When the King's Speech was released a few years ago, there were reports of audiences breaking into spontaneous applause as the credits rolled. This week, with the release of another Oscar front-runner, Tom McCarthy's Spotlight, I think the general response at that same moment might be rather different. As I left a packed screening, there was no excited chattering or roars of appreciation. We shuffled out in total, shocked silence.
Spotlight tells the true story of a 2002 Boston Globe investigation into systemic child abuse in the Catholic Church. Featuring a starry ensemble cast, it's a truly brilliant film. But it's also a devastating one, because it tells a tragic story about how the most vulnerable people in a society were abused by the very organisation that was meant to support, love and bring justice to them.
Michael Keaton, now re-established as true Hollywood lead, plays Walter "Robby" Robinson, a long-term Globe staffer who heads up the Spotlight team, a group of brilliant investigative journalists who are given time to dig up big stories that matter. When a new editor from outside the city (Liev Schreiber) takes over the newspaper, he asks the team to look into a relatively small 'smoking gun' around a single paedophile priest; a story which has previously been downplayed even in their own newspaper. After some digging, the team realise they're on to a significant scandal, but its scope and shape continues to shift and widen. Before long, Spotlight aren't just pointing a finger at a single priest, but at a number, and then at an entire institution. The question is; can they get the story to stand up in a city where it seems like everyone wants to look the other way?
Horrifically then, this becomes a story of institutionalised a child abuse, not just perpetrated within the church but a legitimised by a whole city. The church, the police, the justice system and even the media become implicated as the rabbit-hole goes deeper. As the always excellent Stanley Tucci's character comments at one point: "They say it takes a village to raise a child... It takes a village to abuse a child too."
As a Christian it's a tough watch; for a Catholic I assume it's even tougher. As the victims begin to describe their terrible experiences, sometimes in necessarily graphic detail, the film explores how paedophile priests were able to flourish in the most deprived areas of a mainly Catholic city; poor kids from poor families were trapped between confusion at the priest's attention and the desire to do the right and faithful thing. For many, robbed of a father or mother and growing up in poverty, it was like God himself was showing an interest. "How do you say no to God?" one victim asks.
The film isn't mean-spirited towards faith itself; it doesn't seem to have an agenda in this regard. Feeling sick to my stomach about the implications for the Christian Church, I was thankful for the moment where one victim takes time to separate religion and men from God, drawing a distinction between his abusers and the God he still follows. Not surprisingly though, others want nothing to do with the God or the church that they feel betrayed them, unable to reconcile the two. "He took my faith", says another man.
From a Christian perspective, Spotlight is perhaps the most important film for many years. The story raises serious questions about the potential for religious institutions in general to become corrupted, and even about how the Christian faith can become subverted for evil means. The figure people will take away from the film is 6 per cent – a suggestion that one researcher character makes about the percentage of priests who could be paedophiles. For the many people who've never really engaged with the scale of the abuse scandal before, the setting of this statistic in a piece of mass-market True Story media will raise all kinds of questions. We might need to think about the right way to answer them.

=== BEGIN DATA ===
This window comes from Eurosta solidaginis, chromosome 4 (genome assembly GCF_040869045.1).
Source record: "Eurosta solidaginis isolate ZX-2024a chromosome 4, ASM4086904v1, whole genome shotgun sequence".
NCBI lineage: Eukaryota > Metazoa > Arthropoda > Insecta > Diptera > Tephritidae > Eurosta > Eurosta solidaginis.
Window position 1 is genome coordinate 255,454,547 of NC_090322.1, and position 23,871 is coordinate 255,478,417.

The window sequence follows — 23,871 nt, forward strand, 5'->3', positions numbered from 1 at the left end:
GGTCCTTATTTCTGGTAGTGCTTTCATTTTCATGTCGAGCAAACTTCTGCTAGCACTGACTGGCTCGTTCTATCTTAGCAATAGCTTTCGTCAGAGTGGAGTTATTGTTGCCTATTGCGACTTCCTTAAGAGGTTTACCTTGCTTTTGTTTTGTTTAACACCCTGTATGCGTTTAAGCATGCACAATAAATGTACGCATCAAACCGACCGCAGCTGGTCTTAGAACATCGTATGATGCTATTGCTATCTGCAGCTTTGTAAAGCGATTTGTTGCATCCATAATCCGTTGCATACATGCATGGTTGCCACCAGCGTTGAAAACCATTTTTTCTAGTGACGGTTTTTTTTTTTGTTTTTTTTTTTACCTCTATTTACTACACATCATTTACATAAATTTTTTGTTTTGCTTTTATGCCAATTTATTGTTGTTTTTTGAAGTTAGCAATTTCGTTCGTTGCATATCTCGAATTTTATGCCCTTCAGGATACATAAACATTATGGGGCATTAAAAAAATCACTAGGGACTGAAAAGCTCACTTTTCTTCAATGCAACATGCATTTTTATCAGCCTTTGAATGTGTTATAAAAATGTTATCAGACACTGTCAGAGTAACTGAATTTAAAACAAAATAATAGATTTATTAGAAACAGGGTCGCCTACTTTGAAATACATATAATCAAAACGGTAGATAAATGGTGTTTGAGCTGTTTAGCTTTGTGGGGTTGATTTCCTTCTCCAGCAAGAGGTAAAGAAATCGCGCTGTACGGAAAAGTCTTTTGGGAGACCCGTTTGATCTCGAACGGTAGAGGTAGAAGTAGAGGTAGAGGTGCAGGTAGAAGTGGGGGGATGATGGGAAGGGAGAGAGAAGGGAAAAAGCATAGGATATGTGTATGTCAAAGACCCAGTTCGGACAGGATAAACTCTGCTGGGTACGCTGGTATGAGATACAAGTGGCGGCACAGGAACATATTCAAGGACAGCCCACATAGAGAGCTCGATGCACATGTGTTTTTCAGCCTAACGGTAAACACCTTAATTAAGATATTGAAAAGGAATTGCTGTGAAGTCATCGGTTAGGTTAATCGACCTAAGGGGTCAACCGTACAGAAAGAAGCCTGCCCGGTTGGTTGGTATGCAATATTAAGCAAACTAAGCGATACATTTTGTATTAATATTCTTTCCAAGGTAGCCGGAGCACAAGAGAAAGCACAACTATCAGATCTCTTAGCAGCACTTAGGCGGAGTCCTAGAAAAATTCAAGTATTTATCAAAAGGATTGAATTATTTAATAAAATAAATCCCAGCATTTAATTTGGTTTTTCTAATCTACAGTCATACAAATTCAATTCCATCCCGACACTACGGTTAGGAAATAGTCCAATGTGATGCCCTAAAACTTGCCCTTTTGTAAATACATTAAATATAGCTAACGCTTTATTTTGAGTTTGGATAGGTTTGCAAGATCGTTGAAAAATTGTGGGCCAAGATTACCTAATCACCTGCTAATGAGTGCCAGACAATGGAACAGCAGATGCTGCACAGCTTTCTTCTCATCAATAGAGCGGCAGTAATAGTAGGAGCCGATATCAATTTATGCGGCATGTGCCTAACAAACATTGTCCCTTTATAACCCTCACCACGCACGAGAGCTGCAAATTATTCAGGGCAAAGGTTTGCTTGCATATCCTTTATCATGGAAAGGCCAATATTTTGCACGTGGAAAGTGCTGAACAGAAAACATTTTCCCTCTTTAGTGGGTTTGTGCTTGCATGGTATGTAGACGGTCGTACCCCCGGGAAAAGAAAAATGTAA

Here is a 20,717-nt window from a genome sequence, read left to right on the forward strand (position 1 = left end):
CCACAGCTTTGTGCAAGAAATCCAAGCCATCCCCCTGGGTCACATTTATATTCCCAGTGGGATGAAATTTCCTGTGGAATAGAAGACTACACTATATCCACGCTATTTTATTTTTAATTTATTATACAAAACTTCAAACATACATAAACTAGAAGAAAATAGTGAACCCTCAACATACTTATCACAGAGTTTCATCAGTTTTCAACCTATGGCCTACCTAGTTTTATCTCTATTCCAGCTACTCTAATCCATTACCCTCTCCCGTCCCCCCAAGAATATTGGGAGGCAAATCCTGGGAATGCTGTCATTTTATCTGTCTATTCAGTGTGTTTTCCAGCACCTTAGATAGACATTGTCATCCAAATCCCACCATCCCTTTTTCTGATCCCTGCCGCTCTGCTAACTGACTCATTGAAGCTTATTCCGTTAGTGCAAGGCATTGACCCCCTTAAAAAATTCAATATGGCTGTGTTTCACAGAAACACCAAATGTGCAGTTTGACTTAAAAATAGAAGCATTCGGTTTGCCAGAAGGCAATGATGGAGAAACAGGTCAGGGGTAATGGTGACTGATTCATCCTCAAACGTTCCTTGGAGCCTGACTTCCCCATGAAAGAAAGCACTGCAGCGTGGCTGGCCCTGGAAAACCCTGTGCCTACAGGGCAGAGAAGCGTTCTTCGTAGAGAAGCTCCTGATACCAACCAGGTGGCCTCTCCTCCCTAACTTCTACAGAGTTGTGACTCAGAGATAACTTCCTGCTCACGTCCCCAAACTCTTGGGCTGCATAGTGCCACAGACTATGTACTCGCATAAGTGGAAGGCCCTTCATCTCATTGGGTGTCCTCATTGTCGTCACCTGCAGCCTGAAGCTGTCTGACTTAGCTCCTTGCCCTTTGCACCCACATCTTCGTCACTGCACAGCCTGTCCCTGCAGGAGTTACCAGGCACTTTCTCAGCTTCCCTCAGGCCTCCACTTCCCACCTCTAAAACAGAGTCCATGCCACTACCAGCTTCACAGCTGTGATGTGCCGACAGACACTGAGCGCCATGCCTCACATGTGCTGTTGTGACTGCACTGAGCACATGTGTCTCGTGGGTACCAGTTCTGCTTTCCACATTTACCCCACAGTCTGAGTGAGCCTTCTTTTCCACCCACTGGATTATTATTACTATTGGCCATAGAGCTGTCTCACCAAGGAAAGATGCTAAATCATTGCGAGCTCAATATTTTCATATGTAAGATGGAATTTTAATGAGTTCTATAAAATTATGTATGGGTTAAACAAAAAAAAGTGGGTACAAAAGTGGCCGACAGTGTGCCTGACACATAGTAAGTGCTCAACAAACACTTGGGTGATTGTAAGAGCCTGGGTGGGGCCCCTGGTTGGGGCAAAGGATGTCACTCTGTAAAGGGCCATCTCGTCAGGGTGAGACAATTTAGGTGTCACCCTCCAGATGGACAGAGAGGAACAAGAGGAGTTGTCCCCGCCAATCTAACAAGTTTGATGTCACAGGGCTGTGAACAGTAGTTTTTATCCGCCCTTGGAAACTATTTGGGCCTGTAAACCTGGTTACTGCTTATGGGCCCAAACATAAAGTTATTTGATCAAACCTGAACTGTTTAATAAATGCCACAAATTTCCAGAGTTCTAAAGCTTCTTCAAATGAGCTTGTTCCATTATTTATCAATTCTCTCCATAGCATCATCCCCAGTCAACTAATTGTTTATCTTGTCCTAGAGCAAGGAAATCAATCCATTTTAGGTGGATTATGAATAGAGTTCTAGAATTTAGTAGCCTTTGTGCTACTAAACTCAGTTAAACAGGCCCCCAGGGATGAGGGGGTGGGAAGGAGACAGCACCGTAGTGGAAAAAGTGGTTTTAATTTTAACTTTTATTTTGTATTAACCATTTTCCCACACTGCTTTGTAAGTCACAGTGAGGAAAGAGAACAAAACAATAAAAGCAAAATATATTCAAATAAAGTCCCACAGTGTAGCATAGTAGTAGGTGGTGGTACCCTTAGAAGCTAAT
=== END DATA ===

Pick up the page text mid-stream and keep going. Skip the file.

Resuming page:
It's important in this not to forget that Spotlight is a really tremendous piece of film-making. Mark Ruffalo is electric as the key journalist who gets the best speech in the film and might just grab an Oscar with it, while director McCarthy takes a difficult story featuring lots of people talking in rooms and turns it into a pacy, exhilarating quest for justice. The film presents a sort of West Wing version of the press at its very best; scrutinising evil and exposing secrets and lies.
And that's the other, more positive reading of the movie from a Christian perspective. In the end the team who bring justice, if not redemption, to the victims are a group of God-fearing people like occasional churchgoer Rachel McAdams and self-confessed prodigal Ruffalo, who always thought he'd probably go back to the faith one day. While the priests and even parts of the Church might have been corrupt, God isn't.
Tragically though, that brokenness is worse even than the story of Boston reveals. In the final frames, we look on in horror as silent text reveals the worldwide scope of the still-unfolding abuse scandal in the Catholic Church. It's a difficult reminder that while some battles have been won, the war against abuse within the Christian Church almost certainly isn't over. There are still serious questions about how a beautiful faith that centres on love, kindness and justice can be corrupted so completely, and I think we should be thankful to this superb film for raising them once more. It's the front-runner for the Best Picture. I've seen the competition; through tears, Spotlight gets my vote.